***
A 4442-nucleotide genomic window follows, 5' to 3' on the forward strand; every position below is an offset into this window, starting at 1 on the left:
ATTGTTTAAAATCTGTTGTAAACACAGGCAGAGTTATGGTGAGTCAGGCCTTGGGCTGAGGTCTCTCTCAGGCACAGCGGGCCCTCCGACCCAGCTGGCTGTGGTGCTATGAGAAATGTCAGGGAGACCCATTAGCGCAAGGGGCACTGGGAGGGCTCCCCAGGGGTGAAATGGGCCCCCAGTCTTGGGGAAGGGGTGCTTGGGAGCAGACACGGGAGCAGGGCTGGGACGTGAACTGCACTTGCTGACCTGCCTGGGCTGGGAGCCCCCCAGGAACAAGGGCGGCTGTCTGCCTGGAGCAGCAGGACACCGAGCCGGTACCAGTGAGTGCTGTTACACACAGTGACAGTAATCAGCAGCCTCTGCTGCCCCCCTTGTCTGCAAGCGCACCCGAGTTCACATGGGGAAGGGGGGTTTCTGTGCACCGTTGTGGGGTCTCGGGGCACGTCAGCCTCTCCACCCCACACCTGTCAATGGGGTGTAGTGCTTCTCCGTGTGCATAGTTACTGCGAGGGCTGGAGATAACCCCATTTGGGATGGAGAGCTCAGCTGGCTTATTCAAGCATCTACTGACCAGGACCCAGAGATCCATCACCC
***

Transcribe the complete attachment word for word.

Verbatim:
A 4442-nucleotide genomic window follows, 5' to 3' on the forward strand; every position below is an offset into this window, starting at 1 on the left:
ATTGTTTAAAATCTGTTGTAAACACAGGCAGAGTTATGGTGAGTCAGGCCTTGGGCTGAGGTCTCTCTCAGGCACAGCGGGCCCTCCGACCCAGCTGGCTGTGGTGCTATGAGAAATGTCAGGGAGACCCATTAGCGCAAGGGGCACTGGGAGGGCTCCCCAGGGGTGAAATGGGCCCCCAGTCTTGGGGAAGGGGTGCTTGGGAGCAGACACGGGAGCAGGGCTGGGACGTGAACTGCACTTGCTGACCTGCCTGGGCTGGGAGCCCCCCAGGAACAAGGGCGGCTGTCTGCCTGGAGCAGCAGGACACCGAGCCGGTACCAGTGAGTGCTGTTACACACAGTGACAGTAATCAGCAGCCTCTGCTGCCCCCCTTGTCTGCAAGCGCACCCGAGTTCACATGGGGAAGGGGGGTTTCTGTGCACCGTTGTGGGGTCTCGGGGCACGTCAGCCTCTCCACCCCACACCTGTCAATGGGGTGTAGTGCTTCTCCGTGTGCATAGTTACTGCGAGGGCTGGAGATAACCCCATTTGGGATGGAGAGCTCAGCTGGCTTATTCAAGCATCTACTGACCAGGACCCAGAGATCCATCACCC